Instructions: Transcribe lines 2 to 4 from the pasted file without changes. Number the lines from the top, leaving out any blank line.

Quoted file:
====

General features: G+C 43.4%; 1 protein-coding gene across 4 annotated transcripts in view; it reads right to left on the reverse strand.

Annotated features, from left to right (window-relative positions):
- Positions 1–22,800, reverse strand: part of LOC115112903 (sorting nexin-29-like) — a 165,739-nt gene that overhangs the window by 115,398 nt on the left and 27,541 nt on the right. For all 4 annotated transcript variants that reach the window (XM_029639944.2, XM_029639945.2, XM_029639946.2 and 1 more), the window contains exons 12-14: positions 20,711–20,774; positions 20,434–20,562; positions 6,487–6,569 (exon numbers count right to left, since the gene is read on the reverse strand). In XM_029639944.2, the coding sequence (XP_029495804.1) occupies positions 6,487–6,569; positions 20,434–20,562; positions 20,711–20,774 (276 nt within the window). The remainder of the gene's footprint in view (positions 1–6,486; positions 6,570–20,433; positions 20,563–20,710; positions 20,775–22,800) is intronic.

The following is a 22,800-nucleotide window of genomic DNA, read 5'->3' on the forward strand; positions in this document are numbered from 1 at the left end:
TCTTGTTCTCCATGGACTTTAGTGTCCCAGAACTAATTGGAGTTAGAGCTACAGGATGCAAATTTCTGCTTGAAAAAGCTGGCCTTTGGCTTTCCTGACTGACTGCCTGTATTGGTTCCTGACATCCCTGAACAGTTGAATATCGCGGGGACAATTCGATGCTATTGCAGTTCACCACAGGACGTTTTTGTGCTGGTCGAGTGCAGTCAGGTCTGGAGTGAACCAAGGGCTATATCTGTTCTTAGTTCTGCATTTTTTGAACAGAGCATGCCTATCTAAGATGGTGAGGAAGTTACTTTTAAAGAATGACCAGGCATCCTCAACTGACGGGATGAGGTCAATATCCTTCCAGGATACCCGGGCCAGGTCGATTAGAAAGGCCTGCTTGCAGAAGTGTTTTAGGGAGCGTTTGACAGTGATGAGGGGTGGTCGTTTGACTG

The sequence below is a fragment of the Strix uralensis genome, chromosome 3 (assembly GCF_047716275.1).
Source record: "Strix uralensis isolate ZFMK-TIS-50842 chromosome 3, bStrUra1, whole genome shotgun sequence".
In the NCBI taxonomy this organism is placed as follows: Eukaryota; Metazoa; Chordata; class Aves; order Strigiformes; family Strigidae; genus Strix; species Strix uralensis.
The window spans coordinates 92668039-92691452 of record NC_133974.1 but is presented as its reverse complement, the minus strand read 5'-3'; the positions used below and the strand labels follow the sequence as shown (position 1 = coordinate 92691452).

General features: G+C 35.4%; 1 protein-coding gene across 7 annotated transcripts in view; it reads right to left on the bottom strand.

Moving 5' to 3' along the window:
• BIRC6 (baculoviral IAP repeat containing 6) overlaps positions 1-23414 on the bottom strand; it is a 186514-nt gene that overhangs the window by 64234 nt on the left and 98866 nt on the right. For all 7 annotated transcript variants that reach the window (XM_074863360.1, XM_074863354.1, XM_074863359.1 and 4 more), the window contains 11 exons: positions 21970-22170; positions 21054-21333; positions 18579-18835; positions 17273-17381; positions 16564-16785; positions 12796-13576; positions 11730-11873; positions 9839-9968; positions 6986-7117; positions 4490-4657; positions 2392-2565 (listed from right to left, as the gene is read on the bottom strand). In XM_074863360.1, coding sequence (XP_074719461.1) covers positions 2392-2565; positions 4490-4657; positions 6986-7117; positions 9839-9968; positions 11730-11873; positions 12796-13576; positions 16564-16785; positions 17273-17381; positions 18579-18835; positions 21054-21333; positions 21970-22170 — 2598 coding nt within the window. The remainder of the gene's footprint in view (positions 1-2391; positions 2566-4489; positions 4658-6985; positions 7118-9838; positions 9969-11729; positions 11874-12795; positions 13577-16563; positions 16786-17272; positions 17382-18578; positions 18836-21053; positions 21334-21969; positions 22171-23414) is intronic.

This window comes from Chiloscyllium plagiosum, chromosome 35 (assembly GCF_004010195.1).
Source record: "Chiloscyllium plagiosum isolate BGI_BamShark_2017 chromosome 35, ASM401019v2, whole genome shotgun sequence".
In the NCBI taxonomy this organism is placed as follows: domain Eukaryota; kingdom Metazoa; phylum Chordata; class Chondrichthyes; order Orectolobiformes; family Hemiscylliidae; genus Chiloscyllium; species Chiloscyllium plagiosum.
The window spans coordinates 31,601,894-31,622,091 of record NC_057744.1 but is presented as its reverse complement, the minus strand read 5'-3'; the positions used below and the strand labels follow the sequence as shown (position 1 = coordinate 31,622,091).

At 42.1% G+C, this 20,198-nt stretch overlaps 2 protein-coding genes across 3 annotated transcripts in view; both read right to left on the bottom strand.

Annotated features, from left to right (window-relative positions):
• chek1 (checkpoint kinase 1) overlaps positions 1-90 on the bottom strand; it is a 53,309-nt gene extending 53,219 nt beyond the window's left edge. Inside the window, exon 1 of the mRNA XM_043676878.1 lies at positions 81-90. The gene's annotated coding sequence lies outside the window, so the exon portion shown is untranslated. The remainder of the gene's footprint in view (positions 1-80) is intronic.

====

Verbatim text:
Annotated features, from left to right (window-relative positions):
- Positions 1–22,800, reverse strand: part of LOC115112903 (sorting nexin-29-like) — a 165,739-nt gene that overhangs the window by 115,398 nt on the left and 27,541 nt on the right. For all 4 annotated transcript variants that reach the window (XM_029639944.2, XM_029639945.2, XM_029639946.2 and 1 more), the window contains exons 12-14: positions 20,711–20,774; positions 20,434–20,562; positions 6,487–6,569 (exon numbers count right to left, since the gene is read on the reverse strand). In XM_029639944.2, the coding sequence (XP_029495804.1) occupies positions 6,487–6,569; positions 20,434–20,562; positions 20,711–20,774 (276 nt within the window). The remainder of the gene's footprint in view (positions 1–6,486; positions 6,570–20,433; positions 20,563–20,710; positions 20,775–22,800) is intronic.

The following is a 22,800-nucleotide window of genomic DNA, read 5'->3' on the forward strand; positions in this document are numbered from 1 at the left end: